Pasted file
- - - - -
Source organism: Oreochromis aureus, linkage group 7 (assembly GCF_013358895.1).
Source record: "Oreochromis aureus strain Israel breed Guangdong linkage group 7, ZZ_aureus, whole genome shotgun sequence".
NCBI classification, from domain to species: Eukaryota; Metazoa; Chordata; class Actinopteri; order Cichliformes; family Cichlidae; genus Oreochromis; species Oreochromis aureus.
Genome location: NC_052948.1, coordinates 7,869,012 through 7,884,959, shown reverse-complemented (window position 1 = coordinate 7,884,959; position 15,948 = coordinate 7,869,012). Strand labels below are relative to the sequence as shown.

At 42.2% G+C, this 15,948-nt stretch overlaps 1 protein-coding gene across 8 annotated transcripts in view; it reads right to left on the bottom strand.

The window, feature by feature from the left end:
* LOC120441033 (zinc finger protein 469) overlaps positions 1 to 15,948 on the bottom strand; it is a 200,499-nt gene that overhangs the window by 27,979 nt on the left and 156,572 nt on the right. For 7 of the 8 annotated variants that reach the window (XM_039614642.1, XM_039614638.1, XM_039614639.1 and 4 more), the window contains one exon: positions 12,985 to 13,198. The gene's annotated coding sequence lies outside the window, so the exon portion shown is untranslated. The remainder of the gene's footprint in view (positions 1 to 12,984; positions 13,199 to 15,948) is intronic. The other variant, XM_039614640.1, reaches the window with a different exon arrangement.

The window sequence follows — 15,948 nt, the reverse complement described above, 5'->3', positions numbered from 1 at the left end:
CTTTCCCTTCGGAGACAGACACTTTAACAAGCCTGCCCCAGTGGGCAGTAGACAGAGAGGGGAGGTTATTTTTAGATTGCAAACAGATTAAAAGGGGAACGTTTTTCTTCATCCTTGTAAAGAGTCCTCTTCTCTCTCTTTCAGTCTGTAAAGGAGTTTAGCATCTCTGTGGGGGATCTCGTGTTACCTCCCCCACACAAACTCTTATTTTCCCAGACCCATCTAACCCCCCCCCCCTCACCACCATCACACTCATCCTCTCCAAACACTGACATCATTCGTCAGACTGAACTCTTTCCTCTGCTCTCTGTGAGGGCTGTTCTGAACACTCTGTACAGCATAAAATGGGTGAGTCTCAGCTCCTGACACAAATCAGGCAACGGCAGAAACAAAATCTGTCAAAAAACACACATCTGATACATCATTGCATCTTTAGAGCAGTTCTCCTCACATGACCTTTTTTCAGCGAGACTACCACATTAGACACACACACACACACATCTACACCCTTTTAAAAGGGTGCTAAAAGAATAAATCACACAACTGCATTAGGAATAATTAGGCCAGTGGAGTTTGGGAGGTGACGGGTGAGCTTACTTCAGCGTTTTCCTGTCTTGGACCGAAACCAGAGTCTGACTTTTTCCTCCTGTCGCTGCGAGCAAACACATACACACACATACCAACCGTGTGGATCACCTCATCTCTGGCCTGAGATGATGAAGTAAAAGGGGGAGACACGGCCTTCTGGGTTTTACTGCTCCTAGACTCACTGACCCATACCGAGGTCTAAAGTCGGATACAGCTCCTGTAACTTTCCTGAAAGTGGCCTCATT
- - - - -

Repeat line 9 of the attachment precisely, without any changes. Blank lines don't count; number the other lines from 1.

CTTTCCCTTCGGAGACAGACACTTTAACAAGCCTGCCCCAGTGGGCAGTAGACAGAGAGGGGAGGTTATTTTTAGATTGCAAACAGATTAAAAGGGGAACGTTTTTCTTCATCCTTGTAAAGAGTCCTCTTCTCTCTCTTTCAGTCTGTAAAGGAGTTTAGCATCTCTGTGGGGGATCTCGTGTTACCTCCCCCACACAAACTCTTATTTTCCCAGACCCATCTAACCCCCCCCCCCTCACCACCATCACACTCATCCTCTCCAAACACTGACATCATTCGTCAGACTGAACTCTTTCCTCTGCTCTCTGTGAGGGCTGTTCTGAACACTCTGTACAGCATAAAATGGGTGAGTCTCAGCTCCTGACACAAATCAGGCAACGGCAGAAACAAAATCTGTCAAAAAACACACATCTGATACATCATTGCATCTTTAGAGCAGTTCTCCTCACATGACCTTTTTTCAGCGAGACTACCACATTAGACACACACACACACACATCTACACCCTTTTAAAAGGGTGCTAAAAGAATAAATCACACAACTGCATTAGGAATAATTAGGCCAGTGGAGTTTGGGAGGTGACGGGTGAGCTTACTTCAGCGTTTTCCTGTCTTGGACCGAAACCAGAGTCTGACTTTTTCCTCCTGTCGCTGCGAGCAAACACATACACACACATACCAACCGTGTGGATCACCTCATCTCTGGCCTGAGATGATGAAGTAAAAGGGGGAGACACGGCCTTCTGGGTTTTACTGCTCCTAGACTCACTGACCCATACCGAGGTCTAAAGTCGGATACAGCTCCTGTAACTTTCCTGAAAGTGGCCTCATT